Unless You Got (Daily) Puns, Hon’
STUDENTS EXPLORE CREATIVITY WITH SOCIAL MEDIA
Finding your niche on a campus with around 40,000 other people can be taxing, and maybe even impossible at times. For an unlikely pair of students from two different colleges, this challenge has been accepted, and conquered.
Cody Cessna and Joe West are two CU Denver students who have decided there’s more than one way to make a name for yourself on campus, and their collaboration on the burgeoning cartoon series Punday-thru-Friday is illustrative of that.
The cartoon that started out as a smash hit on Instagram back in early February is now gaining even more notoriety on campus. Cessna and West started as two run-of-the-mill community college transfer students with distinct tastes in humor. “I’m a mutant of freshman, sophomore, junior, all these things,” Cessna said.
Cessna, a Fine Arts major, creates each day’s punny illustration. The illustrator values what this experience does to enrich his art education. “I’ve noticed an improvement in my drawing—forcing myself to draw every day, and drawing kind of absurd or really diverse things,” Cessna said.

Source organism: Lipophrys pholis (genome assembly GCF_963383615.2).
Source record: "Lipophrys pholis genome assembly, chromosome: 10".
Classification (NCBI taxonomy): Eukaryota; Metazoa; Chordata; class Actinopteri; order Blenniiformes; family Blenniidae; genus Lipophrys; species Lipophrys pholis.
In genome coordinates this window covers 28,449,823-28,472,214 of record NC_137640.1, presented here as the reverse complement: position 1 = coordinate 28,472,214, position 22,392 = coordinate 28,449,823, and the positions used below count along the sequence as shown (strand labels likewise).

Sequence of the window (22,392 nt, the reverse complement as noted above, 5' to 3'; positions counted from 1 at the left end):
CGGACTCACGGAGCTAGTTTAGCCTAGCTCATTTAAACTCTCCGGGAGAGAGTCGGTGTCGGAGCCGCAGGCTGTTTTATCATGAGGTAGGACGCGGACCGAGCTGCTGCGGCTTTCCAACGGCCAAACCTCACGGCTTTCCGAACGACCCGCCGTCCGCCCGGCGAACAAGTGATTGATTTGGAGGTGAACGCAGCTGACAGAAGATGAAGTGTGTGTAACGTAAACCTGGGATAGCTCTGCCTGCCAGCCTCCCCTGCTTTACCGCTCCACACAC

Communication major West found help getting their social media dreams off the ground when taking a social media class with Matt Kaskavitch, a lecturer for Communication and Social Media Manager of University Communications. In this class, West found inspiration for taking his and Cessna’s humor to the next level. The pair met with Kaskavitch and found advice that proved to be integral in their launch on Instagram.
“I just met with him after class one day, and was just talking with him about the project, asking him for tips,” West said. “He goes, ‘This is awesome. I’ll put you guys on the CU Denver page.’ That was super helpful for us.”
This interaction was just the start of the duo’s big break. They’ve been focusing on networking and making more individuals with a social media presence aware of their puns. “Forging those connections has been a big part of it,” Cessna said. The Sentry has even jumped to be a part of the pair’s work by featuring them each week on the last page of the newspaper.